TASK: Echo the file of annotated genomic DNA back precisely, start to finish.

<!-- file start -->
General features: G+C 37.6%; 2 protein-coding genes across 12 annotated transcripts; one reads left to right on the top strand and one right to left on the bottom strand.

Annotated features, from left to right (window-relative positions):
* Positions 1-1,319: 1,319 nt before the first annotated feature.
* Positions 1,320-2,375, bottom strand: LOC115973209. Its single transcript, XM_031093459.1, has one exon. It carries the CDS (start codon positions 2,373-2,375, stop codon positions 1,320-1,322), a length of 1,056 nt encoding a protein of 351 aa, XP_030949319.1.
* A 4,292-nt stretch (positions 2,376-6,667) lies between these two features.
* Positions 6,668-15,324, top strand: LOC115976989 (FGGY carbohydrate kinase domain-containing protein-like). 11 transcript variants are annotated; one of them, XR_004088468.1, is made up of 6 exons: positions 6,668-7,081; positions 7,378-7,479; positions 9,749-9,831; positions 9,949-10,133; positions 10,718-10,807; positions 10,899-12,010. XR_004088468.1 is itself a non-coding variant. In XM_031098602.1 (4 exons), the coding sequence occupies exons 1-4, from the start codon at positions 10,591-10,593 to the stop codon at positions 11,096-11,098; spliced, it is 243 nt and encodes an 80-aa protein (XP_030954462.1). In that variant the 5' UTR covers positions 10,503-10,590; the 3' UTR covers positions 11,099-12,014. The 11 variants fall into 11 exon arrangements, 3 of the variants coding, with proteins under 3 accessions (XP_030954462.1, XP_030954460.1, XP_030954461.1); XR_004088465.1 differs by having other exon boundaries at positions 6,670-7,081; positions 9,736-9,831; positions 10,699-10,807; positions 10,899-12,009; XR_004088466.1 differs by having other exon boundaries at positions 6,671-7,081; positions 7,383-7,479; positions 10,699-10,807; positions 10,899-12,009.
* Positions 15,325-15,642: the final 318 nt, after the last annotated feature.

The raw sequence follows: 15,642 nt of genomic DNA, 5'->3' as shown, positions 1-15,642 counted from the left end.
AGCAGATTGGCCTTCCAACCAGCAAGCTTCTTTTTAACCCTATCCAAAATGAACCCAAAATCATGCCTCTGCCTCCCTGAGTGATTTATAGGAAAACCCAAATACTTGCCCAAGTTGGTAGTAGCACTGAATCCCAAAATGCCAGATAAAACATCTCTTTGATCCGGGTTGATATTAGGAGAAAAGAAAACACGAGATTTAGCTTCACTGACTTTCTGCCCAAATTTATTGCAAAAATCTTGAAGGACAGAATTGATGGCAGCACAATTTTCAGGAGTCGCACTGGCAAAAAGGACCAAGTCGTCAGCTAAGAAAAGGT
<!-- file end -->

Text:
General features: G+C 37.6%; 2 protein-coding genes across 12 annotated transcripts; one reads left to right on the top strand and one right to left on the bottom strand.

Annotated features, from left to right (window-relative positions):
* Positions 1-1,319: 1,319 nt before the first annotated feature.
* Positions 1,320-2,375, bottom strand: LOC115973209. Its single transcript, XM_031093459.1, has one exon. It carries the CDS (start codon positions 2,373-2,375, stop codon positions 1,320-1,322), a length of 1,056 nt encoding a protein of 351 aa, XP_030949319.1.
* A 4,292-nt stretch (positions 2,376-6,667) lies between these two features.
* Positions 6,668-15,324, top strand: LOC115976989 (FGGY carbohydrate kinase domain-containing protein-like). 11 transcript variants are annotated; one of them, XR_004088468.1, is made up of 6 exons: positions 6,668-7,081; positions 7,378-7,479; positions 9,749-9,831; positions 9,949-10,133; positions 10,718-10,807; positions 10,899-12,010. XR_004088468.1 is itself a non-coding variant. In XM_031098602.1 (4 exons), the coding sequence occupies exons 1-4, from the start codon at positions 10,591-10,593 to the stop codon at positions 11,096-11,098; spliced, it is 243 nt and encodes an 80-aa protein (XP_030954462.1). In that variant the 5' UTR covers positions 10,503-10,590; the 3' UTR covers positions 11,099-12,014. The 11 variants fall into 11 exon arrangements, 3 of the variants coding, with proteins under 3 accessions (XP_030954462.1, XP_030954460.1, XP_030954461.1); XR_004088465.1 differs by having other exon boundaries at positions 6,670-7,081; positions 9,736-9,831; positions 10,699-10,807; positions 10,899-12,009; XR_004088466.1 differs by having other exon boundaries at positions 6,671-7,081; positions 7,383-7,479; positions 10,699-10,807; positions 10,899-12,009.
* Positions 15,325-15,642: the final 318 nt, after the last annotated feature.

The raw sequence follows: 15,642 nt of genomic DNA, 5'->3' as shown, positions 1-15,642 counted from the left end.
AGCAGATTGGCCTTCCAACCAGCAAGCTTCTTTTTAACCCTATCCAAAATGAACCCAAAATCATGCCTCTGCCTCCCTGAGTGATTTATAGGAAAACCCAAATACTTGCCCAAGTTGGTAGTAGCACTGAATCCCAAAATGCCAGATAAAACATCTCTTTGATCCGGGTTGATATTAGGAGAAAAGAAAACACGAGATTTAGCTTCACTGACTTTCTGCCCAAATTTATTGCAAAAATCTTGAAGGACAGAATTGATGGCAGCACAATTTTCAGGAGTCGCACTGGCAAAAAGGACCAAGTCGTCAGCTAAGAAAAGGT